Sarah-Jane Laing

GIVEN the climate and nature emergencies, the newly-coined term ‘green laird’ should be a complimentary shorthand for a responsible landowner doing good things for the environment – someone to be supported, encouraged and applauded in their actions to address the climate and nature emergencies. Sadly in Scotland, green laird has very quickly become a glib jibe – despite the fact that these are people making substantial investments to deliver Scottish Government policies lauded during COP26.

For a long time now, rural landowners of all types and sizes have been seriously plugged in to all things green – tree planting, peatland restoration, renewable energy, hydro schemes, wildlife conservation, regenerative agriculture and the rest.

In any other walk of life, a well-run business that was actually doing their bit to tackle climate change would be cheered to the rafters. Instead, because they are defined as ‘lairds’ – a hopelessly anachronistic term today – there’s very little, if any, public support from those politicians calling for more to be done to save the planet and protect nature.

Ardent land reform voices recently warned that so-called ‘green lairds’ will perpetuate Scotland’s pattern of private landownership, which they do not favour, despite this being an influx of a new and diverse mix of owners.

There is no argument that landowners in Scotland have responsibilities.

So, are ‘green lairds’ a force for good or not? They certainly can be, whether they are new owners or have owned the land for decades. They are making serious investment in land. They’ll spend money locally on trees, contractors and other services in pursuit of their carbon capture objectives.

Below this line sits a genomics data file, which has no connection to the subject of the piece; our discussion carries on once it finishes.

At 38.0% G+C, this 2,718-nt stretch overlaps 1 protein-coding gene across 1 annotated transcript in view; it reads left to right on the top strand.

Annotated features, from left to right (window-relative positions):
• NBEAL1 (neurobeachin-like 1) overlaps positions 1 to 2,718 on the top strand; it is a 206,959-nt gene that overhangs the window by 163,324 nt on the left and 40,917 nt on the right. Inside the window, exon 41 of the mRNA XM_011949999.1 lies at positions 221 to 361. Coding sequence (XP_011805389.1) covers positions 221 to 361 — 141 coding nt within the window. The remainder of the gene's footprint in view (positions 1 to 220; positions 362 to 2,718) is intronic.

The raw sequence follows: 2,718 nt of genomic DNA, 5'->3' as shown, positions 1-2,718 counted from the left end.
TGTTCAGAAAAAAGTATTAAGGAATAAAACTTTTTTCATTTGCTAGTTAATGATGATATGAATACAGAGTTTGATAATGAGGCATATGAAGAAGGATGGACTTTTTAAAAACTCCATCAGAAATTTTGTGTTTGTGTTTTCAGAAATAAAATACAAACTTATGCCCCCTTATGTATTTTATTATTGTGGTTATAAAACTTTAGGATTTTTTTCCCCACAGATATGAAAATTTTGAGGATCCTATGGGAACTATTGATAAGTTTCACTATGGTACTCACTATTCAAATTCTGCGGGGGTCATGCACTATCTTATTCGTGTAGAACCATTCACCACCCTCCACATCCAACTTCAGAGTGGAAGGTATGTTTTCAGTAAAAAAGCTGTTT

People are not getting money for simply owning land. Carbon credits are secured because of long-term investment and management. Trees have to be planted, peatland has to be restored, action has to be taken – and that comes with a cost.

Climate change remains a high priority for all of us and in many ways land businesses hold the solution to many of its challenges.

Private owners, whether they are families who have been around for generations or are a fashionable brewer – across Scotland are helping government to increase forestry cover, provide clean energy and restore peatlands to lock up carbon, as well as continuing to supply affordable rural housing, local jobs and produce world-class food and drink and tourism experiences. Too often the realities of the breadth and scale of this work is lost in the headlines of green lairds and rewilding.

Private, community and public landownership has a role to play in helping rural communities and the wider nation to recover from the pandemic, meet climate change targets, and deliver benefits from investment in natural capital. Opportunity beckons and we can start to make the most of it by recognising that it’s what you do and what you deliver rather than what you own that is of paramount importance – whatever label someone wants to give you.

Sarah-Jane Laing is chief executive, Scottish Land & Estates